White shark
Marine biologists study marine life, such as this great white shark and the fish that surround it.

Branches of Marine Biology

By type of organism:

  • Herpetology: the study of amphibians and reptiles, many of which live in or around the ocean.
  • Ichthyology: the study of fish.
  • Invertebrate zoology: the study of invertebrate organisms (organisms without a backbone). Many invertebrates are aquatic including sponges, crustaceans, and mollusks.
  • Marine mammology: the study of cetaceans, which includes whales, dolphins, and porpoises.
  • Phycology: the study of algae.

Other fields that are not necessarily organism-specific:

  • Environmental Studies: marine biology is closely intertwined with the study of the environment. Marine biologists study how aquatic organisms are affected by rising ocean temperatures, water pollution, and ocean acidification.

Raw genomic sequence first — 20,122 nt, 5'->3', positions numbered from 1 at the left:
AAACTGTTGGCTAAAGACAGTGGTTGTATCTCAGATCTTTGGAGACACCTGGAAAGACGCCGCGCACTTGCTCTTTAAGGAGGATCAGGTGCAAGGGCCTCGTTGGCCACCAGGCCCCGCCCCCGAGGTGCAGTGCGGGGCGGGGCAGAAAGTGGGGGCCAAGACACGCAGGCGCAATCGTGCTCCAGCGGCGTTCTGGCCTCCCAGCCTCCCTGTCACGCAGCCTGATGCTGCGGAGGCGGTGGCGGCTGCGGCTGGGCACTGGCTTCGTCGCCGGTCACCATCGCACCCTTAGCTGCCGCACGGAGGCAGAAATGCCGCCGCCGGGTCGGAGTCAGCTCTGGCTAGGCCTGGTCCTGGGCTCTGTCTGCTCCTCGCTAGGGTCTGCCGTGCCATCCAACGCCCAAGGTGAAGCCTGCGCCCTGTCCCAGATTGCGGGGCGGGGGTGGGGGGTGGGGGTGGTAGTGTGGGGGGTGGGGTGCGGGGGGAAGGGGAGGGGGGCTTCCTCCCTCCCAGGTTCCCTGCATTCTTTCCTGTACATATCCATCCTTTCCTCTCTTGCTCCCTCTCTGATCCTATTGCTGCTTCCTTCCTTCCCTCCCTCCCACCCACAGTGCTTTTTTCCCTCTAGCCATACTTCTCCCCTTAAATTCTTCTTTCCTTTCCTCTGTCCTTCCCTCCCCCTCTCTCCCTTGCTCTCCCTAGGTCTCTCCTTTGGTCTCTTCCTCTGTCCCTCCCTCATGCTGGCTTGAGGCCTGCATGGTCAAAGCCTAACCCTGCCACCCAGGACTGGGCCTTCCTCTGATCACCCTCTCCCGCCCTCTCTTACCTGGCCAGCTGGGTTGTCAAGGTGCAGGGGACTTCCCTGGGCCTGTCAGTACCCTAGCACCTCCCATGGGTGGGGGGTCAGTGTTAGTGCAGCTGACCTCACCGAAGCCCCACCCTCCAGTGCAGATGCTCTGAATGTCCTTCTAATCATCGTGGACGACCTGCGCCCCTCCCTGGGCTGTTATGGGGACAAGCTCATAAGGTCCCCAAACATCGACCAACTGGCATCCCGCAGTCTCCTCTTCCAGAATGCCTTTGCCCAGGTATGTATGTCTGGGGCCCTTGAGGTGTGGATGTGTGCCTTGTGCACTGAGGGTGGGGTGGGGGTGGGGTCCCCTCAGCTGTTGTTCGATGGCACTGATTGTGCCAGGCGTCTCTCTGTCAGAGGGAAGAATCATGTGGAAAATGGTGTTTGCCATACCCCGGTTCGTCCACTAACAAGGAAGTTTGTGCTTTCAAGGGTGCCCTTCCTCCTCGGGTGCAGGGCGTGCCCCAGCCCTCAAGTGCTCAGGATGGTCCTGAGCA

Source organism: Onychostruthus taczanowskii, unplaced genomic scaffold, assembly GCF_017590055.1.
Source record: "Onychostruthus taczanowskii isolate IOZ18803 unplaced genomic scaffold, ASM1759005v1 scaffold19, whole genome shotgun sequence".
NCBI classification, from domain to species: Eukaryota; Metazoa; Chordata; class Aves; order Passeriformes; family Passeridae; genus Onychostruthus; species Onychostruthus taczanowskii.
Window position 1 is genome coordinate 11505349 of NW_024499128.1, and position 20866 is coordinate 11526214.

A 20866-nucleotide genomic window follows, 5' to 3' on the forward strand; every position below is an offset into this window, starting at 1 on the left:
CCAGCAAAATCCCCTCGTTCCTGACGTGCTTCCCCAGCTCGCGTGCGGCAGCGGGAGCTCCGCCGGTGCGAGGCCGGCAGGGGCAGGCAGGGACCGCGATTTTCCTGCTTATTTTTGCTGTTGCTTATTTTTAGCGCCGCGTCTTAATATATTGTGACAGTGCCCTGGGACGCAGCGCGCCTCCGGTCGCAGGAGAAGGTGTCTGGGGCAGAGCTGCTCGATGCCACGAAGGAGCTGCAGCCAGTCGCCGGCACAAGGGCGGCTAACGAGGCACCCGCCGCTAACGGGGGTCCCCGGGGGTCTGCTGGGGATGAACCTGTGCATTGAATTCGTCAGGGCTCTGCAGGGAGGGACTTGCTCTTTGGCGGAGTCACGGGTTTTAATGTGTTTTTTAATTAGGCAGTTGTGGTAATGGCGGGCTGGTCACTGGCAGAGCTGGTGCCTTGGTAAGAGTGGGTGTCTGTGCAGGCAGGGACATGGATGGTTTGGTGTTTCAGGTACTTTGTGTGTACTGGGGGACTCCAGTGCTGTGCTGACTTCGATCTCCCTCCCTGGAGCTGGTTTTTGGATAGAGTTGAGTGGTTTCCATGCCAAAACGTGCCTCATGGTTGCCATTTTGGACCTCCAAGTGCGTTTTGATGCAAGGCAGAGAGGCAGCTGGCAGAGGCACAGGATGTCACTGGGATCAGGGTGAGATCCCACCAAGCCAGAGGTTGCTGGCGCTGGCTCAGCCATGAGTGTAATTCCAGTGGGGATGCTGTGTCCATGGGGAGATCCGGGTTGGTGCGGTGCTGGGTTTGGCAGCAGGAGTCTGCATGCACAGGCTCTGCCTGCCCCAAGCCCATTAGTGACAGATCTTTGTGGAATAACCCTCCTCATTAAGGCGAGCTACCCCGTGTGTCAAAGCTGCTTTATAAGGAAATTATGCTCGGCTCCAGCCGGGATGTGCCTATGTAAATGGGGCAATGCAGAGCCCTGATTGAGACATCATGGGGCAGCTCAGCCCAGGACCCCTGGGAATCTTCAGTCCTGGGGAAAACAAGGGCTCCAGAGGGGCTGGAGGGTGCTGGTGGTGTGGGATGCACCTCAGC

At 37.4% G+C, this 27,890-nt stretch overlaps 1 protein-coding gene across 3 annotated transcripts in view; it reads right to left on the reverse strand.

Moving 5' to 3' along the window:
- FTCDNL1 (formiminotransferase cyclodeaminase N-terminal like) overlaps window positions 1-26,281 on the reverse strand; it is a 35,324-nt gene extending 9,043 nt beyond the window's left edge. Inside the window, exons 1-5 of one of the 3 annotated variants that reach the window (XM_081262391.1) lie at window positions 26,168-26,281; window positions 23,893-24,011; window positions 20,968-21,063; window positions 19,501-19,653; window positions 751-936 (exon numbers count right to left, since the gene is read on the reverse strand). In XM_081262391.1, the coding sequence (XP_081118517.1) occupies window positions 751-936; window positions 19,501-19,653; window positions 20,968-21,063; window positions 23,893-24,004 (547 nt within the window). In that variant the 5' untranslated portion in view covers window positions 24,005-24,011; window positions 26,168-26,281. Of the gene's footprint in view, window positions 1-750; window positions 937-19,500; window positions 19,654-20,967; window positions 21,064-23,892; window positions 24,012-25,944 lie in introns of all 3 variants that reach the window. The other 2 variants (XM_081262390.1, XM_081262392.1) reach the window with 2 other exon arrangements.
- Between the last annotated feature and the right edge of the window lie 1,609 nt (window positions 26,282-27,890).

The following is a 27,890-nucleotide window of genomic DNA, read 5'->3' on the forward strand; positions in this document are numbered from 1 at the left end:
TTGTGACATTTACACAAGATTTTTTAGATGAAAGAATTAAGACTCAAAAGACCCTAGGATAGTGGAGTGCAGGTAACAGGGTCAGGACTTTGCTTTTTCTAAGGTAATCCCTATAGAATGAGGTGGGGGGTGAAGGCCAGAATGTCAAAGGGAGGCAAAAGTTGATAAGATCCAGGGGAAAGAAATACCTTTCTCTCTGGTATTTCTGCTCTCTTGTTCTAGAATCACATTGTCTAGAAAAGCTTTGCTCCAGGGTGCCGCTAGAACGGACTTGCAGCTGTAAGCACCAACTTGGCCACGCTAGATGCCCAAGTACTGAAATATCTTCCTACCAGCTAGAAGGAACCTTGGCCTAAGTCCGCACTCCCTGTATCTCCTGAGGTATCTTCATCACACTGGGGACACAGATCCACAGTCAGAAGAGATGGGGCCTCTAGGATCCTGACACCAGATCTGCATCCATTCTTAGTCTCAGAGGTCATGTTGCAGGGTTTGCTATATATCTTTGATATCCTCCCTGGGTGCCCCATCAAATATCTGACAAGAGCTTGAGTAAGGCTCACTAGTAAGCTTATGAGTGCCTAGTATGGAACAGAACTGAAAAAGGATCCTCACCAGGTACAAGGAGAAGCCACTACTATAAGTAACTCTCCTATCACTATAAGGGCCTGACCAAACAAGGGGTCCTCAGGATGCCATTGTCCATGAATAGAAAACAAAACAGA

• Fisheries and aquaculture: these fields involve the use of fish as a food source for humans. Fisheries are where fish are raised/farmed to be eaten. Some marine biologists work with fisheries and conduct research on overfishing, sustainability of fish as a food source, and pollution levels. Aquaculture refers to research on farming specific species of fishes in order to learn how to best cultivate them as a food source.
  • Marine biotechnology: this field involves biomedical applications of marine life. For example, scientists study how compounds from marine plants, animals, and microbes may be used in pharmaceuticals. The drug Ara-C, used to treat leukemia and non-Hodgkin’s lymphoma, and the drug Ara-A, used to treat herpes, are both derived from compounds found in a sea sponge.

Marine Biology Careers